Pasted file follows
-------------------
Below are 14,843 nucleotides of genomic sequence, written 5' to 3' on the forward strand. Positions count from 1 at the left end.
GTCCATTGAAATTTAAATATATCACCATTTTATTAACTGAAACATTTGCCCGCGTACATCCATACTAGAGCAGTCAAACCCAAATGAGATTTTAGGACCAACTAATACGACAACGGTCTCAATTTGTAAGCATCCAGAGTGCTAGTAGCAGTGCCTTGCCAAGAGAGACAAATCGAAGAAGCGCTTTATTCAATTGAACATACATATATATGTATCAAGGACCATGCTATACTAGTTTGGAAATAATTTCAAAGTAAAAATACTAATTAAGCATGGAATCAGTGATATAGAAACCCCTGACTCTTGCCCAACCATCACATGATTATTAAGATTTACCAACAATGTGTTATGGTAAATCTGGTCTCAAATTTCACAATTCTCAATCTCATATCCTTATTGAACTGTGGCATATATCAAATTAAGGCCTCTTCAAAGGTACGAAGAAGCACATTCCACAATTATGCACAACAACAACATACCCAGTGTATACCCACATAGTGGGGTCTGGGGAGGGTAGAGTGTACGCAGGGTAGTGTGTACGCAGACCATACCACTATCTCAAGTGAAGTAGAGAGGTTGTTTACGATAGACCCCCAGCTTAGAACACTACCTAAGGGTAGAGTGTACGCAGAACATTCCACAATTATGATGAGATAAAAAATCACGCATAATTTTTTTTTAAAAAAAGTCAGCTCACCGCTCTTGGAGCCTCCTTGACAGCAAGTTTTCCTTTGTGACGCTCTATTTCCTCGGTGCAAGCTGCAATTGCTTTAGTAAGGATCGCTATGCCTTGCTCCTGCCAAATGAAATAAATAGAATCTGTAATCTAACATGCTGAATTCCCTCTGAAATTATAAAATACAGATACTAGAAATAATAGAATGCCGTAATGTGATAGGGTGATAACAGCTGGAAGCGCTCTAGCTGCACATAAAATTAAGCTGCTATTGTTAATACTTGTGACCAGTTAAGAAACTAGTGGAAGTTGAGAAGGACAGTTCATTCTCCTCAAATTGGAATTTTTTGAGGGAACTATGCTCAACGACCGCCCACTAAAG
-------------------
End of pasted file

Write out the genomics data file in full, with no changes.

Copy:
Below are 14,843 nucleotides of genomic sequence, written 5' to 3' on the forward strand. Positions count from 1 at the left end.
GTCCATTGAAATTTAAATATATCACCATTTTATTAACTGAAACATTTGCCCGCGTACATCCATACTAGAGCAGTCAAACCCAAATGAGATTTTAGGACCAACTAATACGACAACGGTCTCAATTTGTAAGCATCCAGAGTGCTAGTAGCAGTGCCTTGCCAAGAGAGACAAATCGAAGAAGCGCTTTATTCAATTGAACATACATATATATGTATCAAGGACCATGCTATACTAGTTTGGAAATAATTTCAAAGTAAAAATACTAATTAAGCATGGAATCAGTGATATAGAAACCCCTGACTCTTGCCCAACCATCACATGATTATTAAGATTTACCAACAATGTGTTATGGTAAATCTGGTCTCAAATTTCACAATTCTCAATCTCATATCCTTATTGAACTGTGGCATATATCAAATTAAGGCCTCTTCAAAGGTACGAAGAAGCACATTCCACAATTATGCACAACAACAACATACCCAGTGTATACCCACATAGTGGGGTCTGGGGAGGGTAGAGTGTACGCAGGGTAGTGTGTACGCAGACCATACCACTATCTCAAGTGAAGTAGAGAGGTTGTTTACGATAGACCCCCAGCTTAGAACACTACCTAAGGGTAGAGTGTACGCAGAACATTCCACAATTATGATGAGATAAAAAATCACGCATAATTTTTTTTTAAAAAAAGTCAGCTCACCGCTCTTGGAGCCTCCTTGACAGCAAGTTTTCCTTTGTGACGCTCTATTTCCTCGGTGCAAGCTGCAATTGCTTTAGTAAGGATCGCTATGCCTTGCTCCTGCCAAATGAAATAAATAGAATCTGTAATCTAACATGCTGAATTCCCTCTGAAATTATAAAATACAGATACTAGAAATAATAGAATGCCGTAATGTGATAGGGTGATAACAGCTGGAAGCGCTCTAGCTGCACATAAAATTAAGCTGCTATTGTTAATACTTGTGACCAGTTAAGAAACTAGTGGAAGTTGAGAAGGACAGTTCATTCTCCTCAAATTGGAATTTTTTGAGGGAACTATGCTCAACGACCGCCCACTAAAG